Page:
Posted 13th July 2012
The world of Facilities Management (FM) is abound with various acronyms used to describe the same or very similar software products. For example, CAFM, IWMS, CMMS, FMIS, BMS, EAM, EMS…to name a few.
For Facilities Managers and software vendors, or anybody else involved in this world, the various acronyms can be extremely confusing. There have been calls for generic terms to be applied or a clear hierarchy of such software products. The difficulty is that the role and scope of a Facilities operation is so diverse that various niche products are developed to serve specific areas. Hence the reason for the array of acronyms we see today. So, what do they all mean?
To begin with, one of the most common acronyms, especially in the UK, is CAFM. CAFM stands for Computer-Aided Facilities Management. As you would expect, the name suggests that software of this type is specifically developed to serve the needs of a Facilities Management department or service provider operation. CAFM solutions will often include a range of modules that help coordinate operations, covering functions such as maintenance (planned, reactive…), resource booking (room, vehicles, catering…) and health and safety (accident reporting, workstation assessment).
IWMS or Integrated Workplace Management System, is a term more commonly known in the US, but is gradually gaining recognition across the world. Whereas CAFM typically focuses on the key role of an FM often for smaller firms, IWMS is much broader and more advanced solution that consists of 5 key components…real estate management, environmental/sustainability, facilities management, project management and maintenance management. IWMS is an enterprise level application, as it encapsulates many CAFM features and covers a much broader scope.
Segmenting the role of a FM department, one of the key aspects of managing any large premises is complete control of building maintenance, i.e. mechanical and engineering duties. The term used to describe software for this type of operation is CMMS, Computerised Maintenance Management System. CMMS is used by facilities or maintenance managers and will consist of all the features required to support Reactive Maintenance and Planned Preventative Maintenance (PPM) duties, often centred on asset management.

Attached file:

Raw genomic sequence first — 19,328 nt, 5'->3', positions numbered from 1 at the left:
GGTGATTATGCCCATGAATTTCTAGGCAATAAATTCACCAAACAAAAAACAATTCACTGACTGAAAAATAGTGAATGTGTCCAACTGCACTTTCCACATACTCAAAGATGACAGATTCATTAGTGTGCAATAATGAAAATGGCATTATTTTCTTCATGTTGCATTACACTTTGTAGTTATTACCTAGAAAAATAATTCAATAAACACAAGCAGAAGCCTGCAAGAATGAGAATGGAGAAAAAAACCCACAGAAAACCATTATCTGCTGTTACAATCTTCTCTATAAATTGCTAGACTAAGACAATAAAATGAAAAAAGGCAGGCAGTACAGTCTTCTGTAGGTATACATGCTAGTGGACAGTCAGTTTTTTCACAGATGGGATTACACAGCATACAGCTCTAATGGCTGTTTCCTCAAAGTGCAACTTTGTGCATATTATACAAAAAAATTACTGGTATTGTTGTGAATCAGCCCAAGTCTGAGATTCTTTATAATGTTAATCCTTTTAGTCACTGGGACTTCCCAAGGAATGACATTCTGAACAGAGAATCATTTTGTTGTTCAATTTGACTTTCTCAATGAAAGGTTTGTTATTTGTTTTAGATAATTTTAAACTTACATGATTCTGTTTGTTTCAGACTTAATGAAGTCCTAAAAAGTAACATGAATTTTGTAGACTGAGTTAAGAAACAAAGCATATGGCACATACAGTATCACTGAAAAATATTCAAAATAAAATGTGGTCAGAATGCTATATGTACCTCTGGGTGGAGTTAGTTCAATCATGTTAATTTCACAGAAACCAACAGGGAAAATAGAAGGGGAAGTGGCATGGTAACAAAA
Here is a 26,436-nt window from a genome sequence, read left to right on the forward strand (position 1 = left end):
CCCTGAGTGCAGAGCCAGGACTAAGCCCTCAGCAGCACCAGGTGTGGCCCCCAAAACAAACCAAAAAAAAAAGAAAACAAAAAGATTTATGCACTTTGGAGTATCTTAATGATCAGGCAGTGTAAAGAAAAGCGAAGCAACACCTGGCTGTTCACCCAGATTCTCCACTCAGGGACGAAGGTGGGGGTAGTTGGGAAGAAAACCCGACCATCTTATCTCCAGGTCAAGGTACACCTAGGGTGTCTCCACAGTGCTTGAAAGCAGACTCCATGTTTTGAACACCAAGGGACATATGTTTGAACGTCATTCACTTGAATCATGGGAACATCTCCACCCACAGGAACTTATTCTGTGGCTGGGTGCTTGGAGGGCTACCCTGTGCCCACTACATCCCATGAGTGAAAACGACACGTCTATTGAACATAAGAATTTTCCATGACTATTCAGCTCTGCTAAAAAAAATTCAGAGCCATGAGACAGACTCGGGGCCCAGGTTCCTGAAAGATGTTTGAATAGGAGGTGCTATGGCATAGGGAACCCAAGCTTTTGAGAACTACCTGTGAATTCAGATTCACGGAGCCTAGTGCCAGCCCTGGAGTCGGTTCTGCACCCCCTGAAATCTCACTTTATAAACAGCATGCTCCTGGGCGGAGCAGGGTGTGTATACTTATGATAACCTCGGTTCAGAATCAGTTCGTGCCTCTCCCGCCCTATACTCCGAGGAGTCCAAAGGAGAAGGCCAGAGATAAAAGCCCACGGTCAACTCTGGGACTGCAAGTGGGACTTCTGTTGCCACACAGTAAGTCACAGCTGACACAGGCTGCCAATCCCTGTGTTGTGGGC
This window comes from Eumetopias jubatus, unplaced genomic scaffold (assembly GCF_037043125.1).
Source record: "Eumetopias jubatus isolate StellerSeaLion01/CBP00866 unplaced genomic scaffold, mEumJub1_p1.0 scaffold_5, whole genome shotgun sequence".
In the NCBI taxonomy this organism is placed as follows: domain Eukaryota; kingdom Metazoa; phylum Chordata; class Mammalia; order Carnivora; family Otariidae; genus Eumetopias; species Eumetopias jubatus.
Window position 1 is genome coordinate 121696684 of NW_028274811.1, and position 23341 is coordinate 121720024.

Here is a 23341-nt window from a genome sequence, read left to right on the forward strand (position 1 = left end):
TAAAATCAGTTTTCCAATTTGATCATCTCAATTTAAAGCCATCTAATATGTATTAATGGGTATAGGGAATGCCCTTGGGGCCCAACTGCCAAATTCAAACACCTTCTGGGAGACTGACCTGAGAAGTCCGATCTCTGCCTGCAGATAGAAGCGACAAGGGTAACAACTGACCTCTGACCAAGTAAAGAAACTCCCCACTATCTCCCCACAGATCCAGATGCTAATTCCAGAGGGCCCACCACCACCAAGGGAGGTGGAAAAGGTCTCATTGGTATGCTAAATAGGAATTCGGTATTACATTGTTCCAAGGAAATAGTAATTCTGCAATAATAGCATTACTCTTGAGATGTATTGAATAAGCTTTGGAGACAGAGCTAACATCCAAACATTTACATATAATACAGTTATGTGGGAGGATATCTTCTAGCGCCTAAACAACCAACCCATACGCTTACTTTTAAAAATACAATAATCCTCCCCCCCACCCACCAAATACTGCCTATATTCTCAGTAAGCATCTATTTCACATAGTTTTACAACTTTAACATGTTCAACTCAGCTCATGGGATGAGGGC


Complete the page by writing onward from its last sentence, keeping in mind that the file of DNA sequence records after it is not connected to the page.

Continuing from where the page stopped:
FMIS or Facilities Management Information System, is not to be confused with the other commonly known backronym of Financial Management Information System. FMIS is an underused term as it provides services very similar to CMMS. It could almost be viewed as a bridge between CMMS and CAFM as it often encapsulates the same modules as a typically CMMS, but with the option of leaning more on the financial aspect of Facilities Management, i.e. leasing etc.
BMS stands for Building Management System. BMS is the application used to monitor and control building performance and mechanical equipment such as heating, lighting, safety and security systems. Primarily used by maintenance managers and site engineers, integration of BMS into other CAFM or IWMS solutions is becoming more common, offering a centralised tool for Facilities Managers.
Enterprise Asset Management (EAM) systems focus on the niche aspect of asset management, by providing the tools to ensure physical assets such as plant equipment are optimised and efficiently managed. Through optimisation and performance monitoring, EAM solutions can help provide the tools to maximise efficiency and reduce operational costs.
EMS can be referred to in two ways for Facilities Management, either a) Energy Management System, or b) Event Management System. Energy Management Systems focus on energy consumption in particular a building or buildings. The idea of Energy Management systems is to monitor consumption and produce ways to reduce usage to support a carbon reduction commitment (CRC). As you would expect, Event Management Systems are used by events co-ordinators and not typically facilities managers. That said, Event Management Systems can form part of an IWMS or CAFM software suite as resources managed by facilities departments may form part of the event, i.e. rooms, catering, parking, security etc.
As you can see, there are plenty of acronyms to describe the various software applications used to manage parts of a facilities management operation. As the scope of facilities management covers a vast array, there even more terms that can be unearth. Tabs FM Limited on Facilities Management Software Acronyms